• Pre-foreclosures. Otherwise known as short sales, these are properties in default that have not yet been foreclosed upon and may not even be repossessed. Banks want to get rid of them as soon as possible, which is why more homes are being sold as short sales than ever before. The downside for typical homebuyers is that pre-foreclosures are popular with investors paying all cash because they sell at a discount of 22 percent on average.
  • Rentals. Millions of investors buying up homes are renting them out until prices rise. Not all of them are good landlords and many are losing money, but you can ease someone’s burden by making an offer to buy. If it’s an attractive enough offer, you will have yourself a deal on a home that never was listed but that is in move-in ready condition. Find single-family rentals on Craigslist or rental sites like RentJungle or Rentals.com.
  • Higher-tier homes. Buying a home you can’t afford is never a good idea, but if you can stretch your credit and cash a little, perhaps you can move up a tier in your house hunt. Higher-end homes are more plentiful in today’s market by a factor of three to one because negative equity is much more prevalent among mid- to lower-income homeowners.

Finally, this is a time when you need a really good buyer’s agent. Not all agents have the experience and certified training of a buyer’s agent. Make sure you are working with someone who can help you get your finances ready to buy and who really knows how to sniff out the hidden homes.

Steve Cook is Executive Vice President of Reecon Advisors and covers government and industry news for the Reecon Advisory Report.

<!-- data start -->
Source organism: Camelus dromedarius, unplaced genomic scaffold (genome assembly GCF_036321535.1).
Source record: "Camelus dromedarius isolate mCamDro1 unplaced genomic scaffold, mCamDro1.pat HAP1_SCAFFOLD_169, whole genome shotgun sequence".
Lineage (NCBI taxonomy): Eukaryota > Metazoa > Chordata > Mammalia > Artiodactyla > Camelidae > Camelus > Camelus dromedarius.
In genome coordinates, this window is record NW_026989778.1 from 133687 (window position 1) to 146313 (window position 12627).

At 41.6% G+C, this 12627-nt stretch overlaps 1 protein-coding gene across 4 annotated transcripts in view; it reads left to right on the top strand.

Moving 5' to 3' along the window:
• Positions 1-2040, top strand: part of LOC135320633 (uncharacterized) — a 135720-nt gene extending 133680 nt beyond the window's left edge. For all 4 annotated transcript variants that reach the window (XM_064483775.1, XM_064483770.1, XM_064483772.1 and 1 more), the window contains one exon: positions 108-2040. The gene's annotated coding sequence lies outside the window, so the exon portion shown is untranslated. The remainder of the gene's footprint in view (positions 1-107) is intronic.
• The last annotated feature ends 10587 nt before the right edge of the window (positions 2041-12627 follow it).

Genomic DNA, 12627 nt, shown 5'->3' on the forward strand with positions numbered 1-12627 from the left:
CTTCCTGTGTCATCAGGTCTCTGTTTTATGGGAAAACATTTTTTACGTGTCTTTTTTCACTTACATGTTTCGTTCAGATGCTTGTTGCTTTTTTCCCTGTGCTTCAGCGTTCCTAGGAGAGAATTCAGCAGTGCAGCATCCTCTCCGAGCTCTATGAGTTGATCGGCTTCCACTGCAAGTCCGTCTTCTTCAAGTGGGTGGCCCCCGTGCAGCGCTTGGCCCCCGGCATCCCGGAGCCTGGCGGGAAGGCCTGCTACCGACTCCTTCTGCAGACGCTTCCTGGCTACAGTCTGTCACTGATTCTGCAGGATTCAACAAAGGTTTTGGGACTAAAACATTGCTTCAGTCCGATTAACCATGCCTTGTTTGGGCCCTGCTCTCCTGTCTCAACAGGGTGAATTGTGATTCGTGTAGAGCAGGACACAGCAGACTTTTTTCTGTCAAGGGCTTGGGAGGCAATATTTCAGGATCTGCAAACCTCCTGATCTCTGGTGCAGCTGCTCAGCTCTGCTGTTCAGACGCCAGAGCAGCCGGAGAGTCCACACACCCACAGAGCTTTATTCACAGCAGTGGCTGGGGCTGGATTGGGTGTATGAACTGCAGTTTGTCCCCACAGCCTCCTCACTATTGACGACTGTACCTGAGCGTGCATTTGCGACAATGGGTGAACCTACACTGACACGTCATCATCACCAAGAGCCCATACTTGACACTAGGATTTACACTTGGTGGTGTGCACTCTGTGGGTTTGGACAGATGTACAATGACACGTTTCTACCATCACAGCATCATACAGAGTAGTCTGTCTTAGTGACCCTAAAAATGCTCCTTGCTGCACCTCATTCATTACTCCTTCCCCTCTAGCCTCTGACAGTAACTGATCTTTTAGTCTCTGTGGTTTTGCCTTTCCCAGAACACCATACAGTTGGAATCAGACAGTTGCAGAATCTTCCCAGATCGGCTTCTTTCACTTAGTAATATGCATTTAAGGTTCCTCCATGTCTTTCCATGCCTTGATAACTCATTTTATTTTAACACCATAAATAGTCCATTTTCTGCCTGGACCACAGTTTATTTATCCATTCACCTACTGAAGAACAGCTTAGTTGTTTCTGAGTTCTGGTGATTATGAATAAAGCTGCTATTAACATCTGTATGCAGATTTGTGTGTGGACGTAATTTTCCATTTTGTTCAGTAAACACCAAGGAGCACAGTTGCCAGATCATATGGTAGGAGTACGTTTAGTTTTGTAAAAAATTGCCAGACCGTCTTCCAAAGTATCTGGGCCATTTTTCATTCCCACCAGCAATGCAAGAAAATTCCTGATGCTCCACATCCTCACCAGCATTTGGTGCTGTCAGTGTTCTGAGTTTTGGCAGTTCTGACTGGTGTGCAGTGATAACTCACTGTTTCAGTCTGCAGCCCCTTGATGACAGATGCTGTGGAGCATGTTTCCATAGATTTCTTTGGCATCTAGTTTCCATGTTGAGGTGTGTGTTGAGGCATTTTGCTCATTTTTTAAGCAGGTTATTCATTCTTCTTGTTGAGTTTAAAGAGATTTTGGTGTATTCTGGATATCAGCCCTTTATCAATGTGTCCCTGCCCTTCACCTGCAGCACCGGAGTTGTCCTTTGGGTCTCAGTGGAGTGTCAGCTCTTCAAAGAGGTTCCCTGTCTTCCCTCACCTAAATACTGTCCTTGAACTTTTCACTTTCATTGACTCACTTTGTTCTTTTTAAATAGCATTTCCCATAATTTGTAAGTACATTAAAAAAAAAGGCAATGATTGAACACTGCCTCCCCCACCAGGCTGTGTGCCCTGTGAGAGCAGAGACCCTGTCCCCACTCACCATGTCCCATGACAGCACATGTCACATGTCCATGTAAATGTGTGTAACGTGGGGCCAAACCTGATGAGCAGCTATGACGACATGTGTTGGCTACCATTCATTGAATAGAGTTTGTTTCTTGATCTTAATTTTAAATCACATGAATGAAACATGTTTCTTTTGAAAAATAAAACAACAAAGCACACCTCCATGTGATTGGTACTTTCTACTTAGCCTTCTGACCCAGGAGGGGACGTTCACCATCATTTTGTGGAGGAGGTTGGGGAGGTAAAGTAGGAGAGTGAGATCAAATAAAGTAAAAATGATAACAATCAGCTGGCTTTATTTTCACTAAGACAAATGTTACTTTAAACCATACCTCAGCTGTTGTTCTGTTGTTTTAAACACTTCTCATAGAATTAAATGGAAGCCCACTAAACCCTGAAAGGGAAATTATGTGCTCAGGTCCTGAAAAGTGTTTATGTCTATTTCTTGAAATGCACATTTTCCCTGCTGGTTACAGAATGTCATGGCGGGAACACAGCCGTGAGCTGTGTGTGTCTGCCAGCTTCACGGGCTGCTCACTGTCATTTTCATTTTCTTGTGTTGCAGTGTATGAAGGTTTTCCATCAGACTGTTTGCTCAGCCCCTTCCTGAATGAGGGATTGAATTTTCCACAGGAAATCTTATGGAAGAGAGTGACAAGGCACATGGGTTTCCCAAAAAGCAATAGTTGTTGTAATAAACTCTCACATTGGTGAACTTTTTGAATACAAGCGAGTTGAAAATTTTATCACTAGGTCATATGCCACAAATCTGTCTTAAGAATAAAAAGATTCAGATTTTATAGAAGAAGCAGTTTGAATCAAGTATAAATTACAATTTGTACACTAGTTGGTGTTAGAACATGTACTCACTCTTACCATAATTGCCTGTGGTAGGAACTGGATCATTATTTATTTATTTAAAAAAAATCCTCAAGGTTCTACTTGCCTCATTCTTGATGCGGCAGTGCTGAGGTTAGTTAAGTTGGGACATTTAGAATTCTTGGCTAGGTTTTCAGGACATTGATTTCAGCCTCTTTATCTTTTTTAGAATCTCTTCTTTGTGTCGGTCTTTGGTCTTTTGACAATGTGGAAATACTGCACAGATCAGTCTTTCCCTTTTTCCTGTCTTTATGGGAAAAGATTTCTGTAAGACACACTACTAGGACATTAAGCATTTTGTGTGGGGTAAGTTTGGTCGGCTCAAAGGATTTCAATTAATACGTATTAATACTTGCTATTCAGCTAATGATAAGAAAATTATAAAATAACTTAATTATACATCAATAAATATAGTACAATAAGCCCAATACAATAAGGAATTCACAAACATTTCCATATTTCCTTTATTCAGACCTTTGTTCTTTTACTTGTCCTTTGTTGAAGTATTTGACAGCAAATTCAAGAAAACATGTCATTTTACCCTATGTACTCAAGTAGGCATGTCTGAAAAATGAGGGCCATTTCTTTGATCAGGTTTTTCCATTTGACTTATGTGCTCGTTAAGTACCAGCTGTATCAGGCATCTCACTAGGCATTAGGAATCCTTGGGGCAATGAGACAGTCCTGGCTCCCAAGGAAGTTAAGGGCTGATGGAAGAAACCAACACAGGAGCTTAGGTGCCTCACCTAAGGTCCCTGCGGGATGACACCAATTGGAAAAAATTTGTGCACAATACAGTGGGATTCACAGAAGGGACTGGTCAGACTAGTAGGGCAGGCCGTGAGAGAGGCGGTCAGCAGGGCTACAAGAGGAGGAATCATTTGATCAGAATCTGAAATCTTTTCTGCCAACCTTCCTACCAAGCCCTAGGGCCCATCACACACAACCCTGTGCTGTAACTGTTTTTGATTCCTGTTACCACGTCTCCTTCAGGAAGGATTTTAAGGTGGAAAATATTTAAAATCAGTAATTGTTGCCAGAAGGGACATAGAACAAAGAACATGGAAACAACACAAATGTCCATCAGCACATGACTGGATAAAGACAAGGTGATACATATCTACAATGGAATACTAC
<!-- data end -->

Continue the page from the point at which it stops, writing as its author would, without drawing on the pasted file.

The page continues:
During his 30 year career in public relations and journalism, Cook has been a print and broadcast news correspondent, served two Members of Congress as press secretary, was a senior executive in the world’s largest independent public relations firm in Washington and Chicago and was vice president of public affairs for the National Association of Realtors from 1999 to 2007.At NAR, Cook supervised external communications including news and editorial coverage, video production, speech writing and communications strategic planning. He helped to manage NAR’s multimillion dollar network advertising program.

Cook is a member of the National Press Club, the Public Relations Society of America and the National Association of Real Estate Editors, where he served as second vice president. Twice he has been named one of the 100 most influential people in real estate. He is a graduate of the University of Chicago, where he was editor of the student newspaper. In addition to serving as managing editor of the Report, Cook provides public relations consulting services to real estate and financial services companies, and trade associations, including some of the leading companies in online residential real estate.

The information contained in this blog post is designed to generally educate and inform visitors to the Equifax Finance Blog. The blog posts do not give, and should not be assumed to provide, personalized tax, investment, real estate, legal, retirement, credit, personal financial, or other professional advice. Before making any financial decision, you should always consult with the appropriate professionals who can explain your options, rights, and legal responsibilities, and advise you on any tax, legal, credit, or business implications that may result from those decisions. The views and opinions expressed by the authors of blog posts are their own views and may not be the views or opinions of Equifax, Inc. and/or its affiliates.